“Hear me out,” the father said, patiently. “I don’t want to offend you, Gerty, but I wish to speak plainly. You have an amazing faculty for making yourself believe anything that suits you. I have not the least doubt but that you have persuaded yourself that the change in your manner toward Keith Macleod was owing to your discovering that their way of life was different from what you expected; or perhaps that you still had a lingering fancy for the stage—anything you like. I say you could make yourself believe anything. But I must point out to you that any acquaintance of yours—an outsider—would probably look on the marked attentions Mr. Lemuel has been paying you; and on your sudden conversion to the art-theories of himself and his friends; and on the revival of your ambitious notions about tragedy—”
“You need say no more,” said she, with her face grown quickly red, and with a certain proud impatience in her look.
“Oh, yes, but I mean to say more,” her father said, quietly, “unless you wish to leave the room. I mean to say this—that when you have persuaded yourself somehow that you would rather reconsider your promise to Sir Keith Macleod—am I right?—that it does seem rather hard that you should grow ill-tempered with him and accuse him of being the author of your troubles and vexations. I am no great friend of his—I disliked his coming here at the outset; but I will say he is a manly young fellow, and I know he would not try to throw the blame of any change in his own sentiments on to some one else. And another thing I mean to say is—that your playing the part of the injured Griselda is not quite becoming, Gerty: at all events, I have no sympathy with it. If you come and tell me frankly that you have grown tired of Macleod, and wish somehow to break your promise to him, then I can advise you.”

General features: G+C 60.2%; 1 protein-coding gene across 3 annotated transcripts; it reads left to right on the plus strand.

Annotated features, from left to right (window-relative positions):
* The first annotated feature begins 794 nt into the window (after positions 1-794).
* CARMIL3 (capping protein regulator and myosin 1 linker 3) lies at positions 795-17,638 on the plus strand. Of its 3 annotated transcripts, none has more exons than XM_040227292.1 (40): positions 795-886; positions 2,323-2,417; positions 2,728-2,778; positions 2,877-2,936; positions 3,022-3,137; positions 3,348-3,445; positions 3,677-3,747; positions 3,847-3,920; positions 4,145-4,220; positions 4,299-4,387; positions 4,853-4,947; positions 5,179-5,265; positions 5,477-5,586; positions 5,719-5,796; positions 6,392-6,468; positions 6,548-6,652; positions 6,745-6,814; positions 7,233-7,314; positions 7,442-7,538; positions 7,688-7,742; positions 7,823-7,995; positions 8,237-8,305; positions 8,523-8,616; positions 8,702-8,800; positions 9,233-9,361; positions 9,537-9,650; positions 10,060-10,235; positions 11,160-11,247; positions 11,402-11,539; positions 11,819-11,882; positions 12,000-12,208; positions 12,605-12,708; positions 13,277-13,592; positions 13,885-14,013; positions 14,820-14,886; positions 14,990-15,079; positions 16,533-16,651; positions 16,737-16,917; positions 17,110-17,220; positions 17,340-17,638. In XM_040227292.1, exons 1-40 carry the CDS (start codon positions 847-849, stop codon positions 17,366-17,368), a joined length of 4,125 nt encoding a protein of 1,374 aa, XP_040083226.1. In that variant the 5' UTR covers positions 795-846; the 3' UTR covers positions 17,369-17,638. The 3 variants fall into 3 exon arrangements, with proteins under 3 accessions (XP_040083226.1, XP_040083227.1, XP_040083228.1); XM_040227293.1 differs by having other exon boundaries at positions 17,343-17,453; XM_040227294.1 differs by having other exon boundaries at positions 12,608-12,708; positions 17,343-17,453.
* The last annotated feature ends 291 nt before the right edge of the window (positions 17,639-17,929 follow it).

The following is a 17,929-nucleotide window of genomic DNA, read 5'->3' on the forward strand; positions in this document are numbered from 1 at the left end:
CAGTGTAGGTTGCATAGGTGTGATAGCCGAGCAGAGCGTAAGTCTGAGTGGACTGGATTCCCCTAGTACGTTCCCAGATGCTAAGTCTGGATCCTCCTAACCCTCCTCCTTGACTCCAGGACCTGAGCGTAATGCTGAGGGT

“And what would you advise, then,” said she, with equal calmness, “supposing that you choose to throw all the blame on me.”
“I would say that it is a woman’s privilege to be allowed to change her mind; and that the sooner you told him so the better.”
“Very simple!” she said, with a flavor of sarcasm in her tone. “Perhaps you don’t know that man as I know him.”
“Then you are afraid of him?”
She was silent.
“These are certainly strange relations between two people who talk of getting married. But, in any case, he cannot suffocate you in a cave, for you live in London; and in London it is only an occasional young man about Shoreditch who smashes his sweetheart with a poker when she proposes to marry somebody else. He might, it is true, summon you for breach of promise; but he would prefer not to be laughed at. Come, come, Gerty, get rid of all this nonsense. Tell him frankly the position, and don’t come bothering me with pretended wrongs and injuries.”
“Do you think I ought to tell him?” said she, slowly.